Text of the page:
When I was very young and I was standing on Mount Zion I saw a man shooting at me. He saw that I was wounded, and lying down: why didn’t he shoot again and kill me? This has been in my mind for many years. I think we all undergo things like that because life is so short and we look at death coming to us.

I killed people. It’s terrible to kill a person. I was like an animal fighting for its survival. But I see myself as killing someone in order to survive. But it’s life. Now I’m so old, and I know that I will die soon, and I think: how did I live with all these nightmares for so many years? But after writing this book, I feel I have come to terms with all these things.

Has the vision of Israel that you fought for in that war matched up to the country you live in today?

We didn’t think about creating a state in Israel at the time, we thought about defence. Later on the state of Israel came into existence. Now I look around me and I see what is going on in Israel and it’s just unbelievable. If I had to fight with these guys now, I’m not even sure if I would. With Bibi [Netanyahu], this stupidity, and all the right wing excitement, it’s terrible. But this is my country, and I’m going to die here.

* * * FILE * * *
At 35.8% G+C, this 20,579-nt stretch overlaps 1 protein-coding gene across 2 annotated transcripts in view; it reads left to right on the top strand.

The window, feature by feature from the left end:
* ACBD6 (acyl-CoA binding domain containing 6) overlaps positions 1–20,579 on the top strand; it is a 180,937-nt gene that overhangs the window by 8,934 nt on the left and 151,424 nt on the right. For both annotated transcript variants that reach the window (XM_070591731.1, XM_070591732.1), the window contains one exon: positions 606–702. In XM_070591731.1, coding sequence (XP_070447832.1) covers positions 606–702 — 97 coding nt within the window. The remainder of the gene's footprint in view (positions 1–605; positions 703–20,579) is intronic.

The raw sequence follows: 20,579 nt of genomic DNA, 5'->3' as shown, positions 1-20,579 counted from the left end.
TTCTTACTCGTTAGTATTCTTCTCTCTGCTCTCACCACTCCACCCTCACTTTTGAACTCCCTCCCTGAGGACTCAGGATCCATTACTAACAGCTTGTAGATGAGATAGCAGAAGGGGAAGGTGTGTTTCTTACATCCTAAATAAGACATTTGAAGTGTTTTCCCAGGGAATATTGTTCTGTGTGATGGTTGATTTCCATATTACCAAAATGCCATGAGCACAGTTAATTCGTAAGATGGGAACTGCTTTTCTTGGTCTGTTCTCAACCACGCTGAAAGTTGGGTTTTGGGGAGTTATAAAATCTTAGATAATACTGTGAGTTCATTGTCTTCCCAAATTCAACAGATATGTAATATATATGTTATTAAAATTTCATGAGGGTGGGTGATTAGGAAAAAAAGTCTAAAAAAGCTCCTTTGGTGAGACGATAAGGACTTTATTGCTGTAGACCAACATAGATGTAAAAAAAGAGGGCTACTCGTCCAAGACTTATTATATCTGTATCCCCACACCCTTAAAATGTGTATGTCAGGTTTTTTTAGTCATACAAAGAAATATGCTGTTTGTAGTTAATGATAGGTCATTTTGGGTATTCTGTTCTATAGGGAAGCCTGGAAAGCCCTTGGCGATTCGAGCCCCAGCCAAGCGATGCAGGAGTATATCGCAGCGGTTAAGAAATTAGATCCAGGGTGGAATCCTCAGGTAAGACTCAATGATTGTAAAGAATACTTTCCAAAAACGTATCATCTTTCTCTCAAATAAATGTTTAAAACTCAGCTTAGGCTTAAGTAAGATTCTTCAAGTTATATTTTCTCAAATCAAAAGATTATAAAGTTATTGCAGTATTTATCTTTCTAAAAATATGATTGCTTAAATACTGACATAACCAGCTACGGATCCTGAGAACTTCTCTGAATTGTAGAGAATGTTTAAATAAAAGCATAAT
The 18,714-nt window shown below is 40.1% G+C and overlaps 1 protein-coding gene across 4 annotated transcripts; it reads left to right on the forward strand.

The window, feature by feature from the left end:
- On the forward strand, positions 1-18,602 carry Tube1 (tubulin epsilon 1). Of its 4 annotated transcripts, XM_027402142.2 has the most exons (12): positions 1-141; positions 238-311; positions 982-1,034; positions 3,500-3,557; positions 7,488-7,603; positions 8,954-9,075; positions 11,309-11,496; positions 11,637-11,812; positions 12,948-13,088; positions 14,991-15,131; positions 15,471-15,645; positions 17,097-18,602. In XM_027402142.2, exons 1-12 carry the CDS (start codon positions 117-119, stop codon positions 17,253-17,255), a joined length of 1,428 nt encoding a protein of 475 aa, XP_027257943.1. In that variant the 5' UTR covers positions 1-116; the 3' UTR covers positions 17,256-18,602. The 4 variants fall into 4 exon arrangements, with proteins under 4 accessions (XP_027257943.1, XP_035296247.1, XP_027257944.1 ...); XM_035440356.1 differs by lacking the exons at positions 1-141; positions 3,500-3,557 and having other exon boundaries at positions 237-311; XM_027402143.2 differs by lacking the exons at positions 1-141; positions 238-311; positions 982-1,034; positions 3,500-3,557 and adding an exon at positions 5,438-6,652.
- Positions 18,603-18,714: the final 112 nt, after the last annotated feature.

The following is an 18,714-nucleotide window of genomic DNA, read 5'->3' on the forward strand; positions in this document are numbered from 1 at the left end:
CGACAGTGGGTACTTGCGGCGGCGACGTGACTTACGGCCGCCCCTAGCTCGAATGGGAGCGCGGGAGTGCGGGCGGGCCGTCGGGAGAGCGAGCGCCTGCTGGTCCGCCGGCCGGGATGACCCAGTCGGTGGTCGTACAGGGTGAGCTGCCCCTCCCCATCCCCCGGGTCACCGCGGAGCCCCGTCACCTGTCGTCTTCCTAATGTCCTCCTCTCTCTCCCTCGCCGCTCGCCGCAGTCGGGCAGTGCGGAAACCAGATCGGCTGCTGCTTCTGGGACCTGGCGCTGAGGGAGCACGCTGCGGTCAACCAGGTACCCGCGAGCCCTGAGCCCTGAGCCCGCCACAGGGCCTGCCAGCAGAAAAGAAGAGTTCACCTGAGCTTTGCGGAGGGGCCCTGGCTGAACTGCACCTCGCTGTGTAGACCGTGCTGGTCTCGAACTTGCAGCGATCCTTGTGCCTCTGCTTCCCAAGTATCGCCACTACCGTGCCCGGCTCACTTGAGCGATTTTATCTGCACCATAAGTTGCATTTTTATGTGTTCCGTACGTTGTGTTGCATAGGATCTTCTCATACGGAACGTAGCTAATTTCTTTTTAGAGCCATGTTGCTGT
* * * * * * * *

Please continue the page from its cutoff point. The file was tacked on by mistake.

In one part of the book you say: ‘I went home. I was drenched with the blood of the first dead man I’d seen, a poor Arab, wretched but also valiant. I later killed quite a few Arabs and saw blood in the war, but he was the first man and he was killed for nothing.’ Was there a transition period where killing just becomes normal after a while?